Reviewed by Kevin Lauderdale



ManWhoLearnedRobert A. Heinlein, Vol 2: In Dialogue with His Century Volume 2: The Man Who Learned Better

by William H. Patterson, Jr.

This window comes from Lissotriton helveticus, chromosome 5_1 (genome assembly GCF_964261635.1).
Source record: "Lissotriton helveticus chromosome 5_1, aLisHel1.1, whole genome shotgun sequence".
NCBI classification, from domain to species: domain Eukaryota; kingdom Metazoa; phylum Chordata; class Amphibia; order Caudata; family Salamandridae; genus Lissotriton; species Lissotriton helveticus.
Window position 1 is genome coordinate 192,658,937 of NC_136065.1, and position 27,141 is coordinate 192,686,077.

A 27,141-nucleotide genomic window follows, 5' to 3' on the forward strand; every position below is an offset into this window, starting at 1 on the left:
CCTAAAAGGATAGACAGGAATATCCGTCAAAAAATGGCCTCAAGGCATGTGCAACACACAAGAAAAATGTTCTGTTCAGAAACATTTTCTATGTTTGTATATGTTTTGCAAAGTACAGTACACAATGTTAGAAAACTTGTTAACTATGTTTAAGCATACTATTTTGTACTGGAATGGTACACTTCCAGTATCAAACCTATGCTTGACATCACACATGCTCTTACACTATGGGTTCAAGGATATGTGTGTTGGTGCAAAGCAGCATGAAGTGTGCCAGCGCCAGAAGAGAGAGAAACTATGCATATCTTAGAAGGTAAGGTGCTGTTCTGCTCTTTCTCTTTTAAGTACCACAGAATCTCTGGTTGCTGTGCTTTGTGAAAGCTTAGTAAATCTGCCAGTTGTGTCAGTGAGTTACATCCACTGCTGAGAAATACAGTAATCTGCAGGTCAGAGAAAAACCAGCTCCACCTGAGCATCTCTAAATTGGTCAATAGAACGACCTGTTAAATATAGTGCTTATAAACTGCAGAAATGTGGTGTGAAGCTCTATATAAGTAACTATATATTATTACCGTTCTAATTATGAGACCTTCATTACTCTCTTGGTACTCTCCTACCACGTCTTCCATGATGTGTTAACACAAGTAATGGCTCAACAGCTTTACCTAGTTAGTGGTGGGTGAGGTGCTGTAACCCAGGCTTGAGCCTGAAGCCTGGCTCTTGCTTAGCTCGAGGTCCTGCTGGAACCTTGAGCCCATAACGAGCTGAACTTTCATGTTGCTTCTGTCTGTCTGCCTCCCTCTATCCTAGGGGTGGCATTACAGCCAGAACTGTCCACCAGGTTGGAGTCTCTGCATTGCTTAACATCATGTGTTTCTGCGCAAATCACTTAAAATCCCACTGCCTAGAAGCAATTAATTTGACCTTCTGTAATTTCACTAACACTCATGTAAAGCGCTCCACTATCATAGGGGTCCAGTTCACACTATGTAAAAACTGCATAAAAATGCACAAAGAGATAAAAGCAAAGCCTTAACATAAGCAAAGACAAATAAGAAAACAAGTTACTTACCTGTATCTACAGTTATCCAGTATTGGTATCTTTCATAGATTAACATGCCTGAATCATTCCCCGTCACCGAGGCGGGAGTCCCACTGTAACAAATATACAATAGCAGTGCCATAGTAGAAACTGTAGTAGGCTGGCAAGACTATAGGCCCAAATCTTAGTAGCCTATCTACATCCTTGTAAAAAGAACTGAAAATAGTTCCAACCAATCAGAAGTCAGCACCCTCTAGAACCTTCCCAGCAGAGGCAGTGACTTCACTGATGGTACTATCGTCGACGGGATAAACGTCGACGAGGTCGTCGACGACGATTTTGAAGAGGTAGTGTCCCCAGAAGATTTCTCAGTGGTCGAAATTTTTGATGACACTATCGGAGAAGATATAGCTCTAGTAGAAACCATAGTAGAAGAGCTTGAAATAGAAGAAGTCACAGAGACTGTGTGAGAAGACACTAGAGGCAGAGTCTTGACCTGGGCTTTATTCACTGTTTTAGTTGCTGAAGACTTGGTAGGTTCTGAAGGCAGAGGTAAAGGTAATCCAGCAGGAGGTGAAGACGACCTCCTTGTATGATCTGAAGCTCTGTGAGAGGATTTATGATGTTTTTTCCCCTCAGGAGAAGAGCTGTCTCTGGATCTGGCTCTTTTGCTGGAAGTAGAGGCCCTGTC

In 2010 William H. Patterson, Jr. released the first part of his monumental, two-volume biography of arguably the greatest and most influential science fiction writer of the twentieth century, Robert A. Heinlein. Learning Curve covered his first forty years (1907-1948) and included Heinlein’s Naval career, his early writing, and the start of his efforts to break out of the pulp writing ghetto and into more mainstream publications. Now comes the second part, The Man Who Learned Better, which details Heinlein’s second forty years (1948-1988). As fascinating as the first book was, this is the one I’ve been looking forward to. This is where we see Heinlein at the height of his powers, producing such classics as Starship Troopers, Stranger in a Strange Land, and The Moon Is a Harsh Mistress. As with the first volume, Patterson draws on previously unavailable material including Heinlein’s massive correspondence archives and interviews with his third wife Virginia (who authorized the biography before dying in 2003). Because he’s been claimed by both the far left and the far right, and the political aspects of his works have sparked such discussion and controversy, Patterson’s tracking of Heinlein’s politics is crucial to understanding the man and his works. Heinlein called himself a “liberal,” yet was staunchly anti-Communist and part of the Citizens Advisory Council: a group of scientists, science fiction writers, and military who created the Strategic Defense Initiative, the mere threat of which was instrumental in the fall of the Soviet Union. Heinlein himself distilled his politics to “for freedom, above all.” In this volume, we see Heinlein’s evolution from freelance writer living royalty check to royalty check to his years as a mainstay of best-seller lists. He works in Hollywood as the technical advisor to George Pal’s 1950 film Destination Moon, where he struggles to keep the film scientifically accurate while studio suits want to add gags and maybe some musical numbers. Even as he writes more adult material like The Puppet Masters, he still faces prejudice from editors who think all SF is like his earlier juvenile novels and insist on editing them as such. We follow the curious second life of Stranger, published in 1961, through the decade as it’s adopted by non-conformists as a sort of bible and—extremely tenuously—connected to Charles Manson’s murders. This book paints a portrait of Heinlein’s wife Virginia as a true helpmeet (sometimes just a word of two from her be enough to set his typewriter flying) and devotes space to his considerable charitable work with rare blood type science and donation recruitment. The book is rich in details, highly entertaining, and truly captures the spirit of the times (bomb shelters, sunbathing, the first work processors). As with all the best biographies, this sends you back to your bookshelf eager to reacquaint yourself with Heinlein’s works.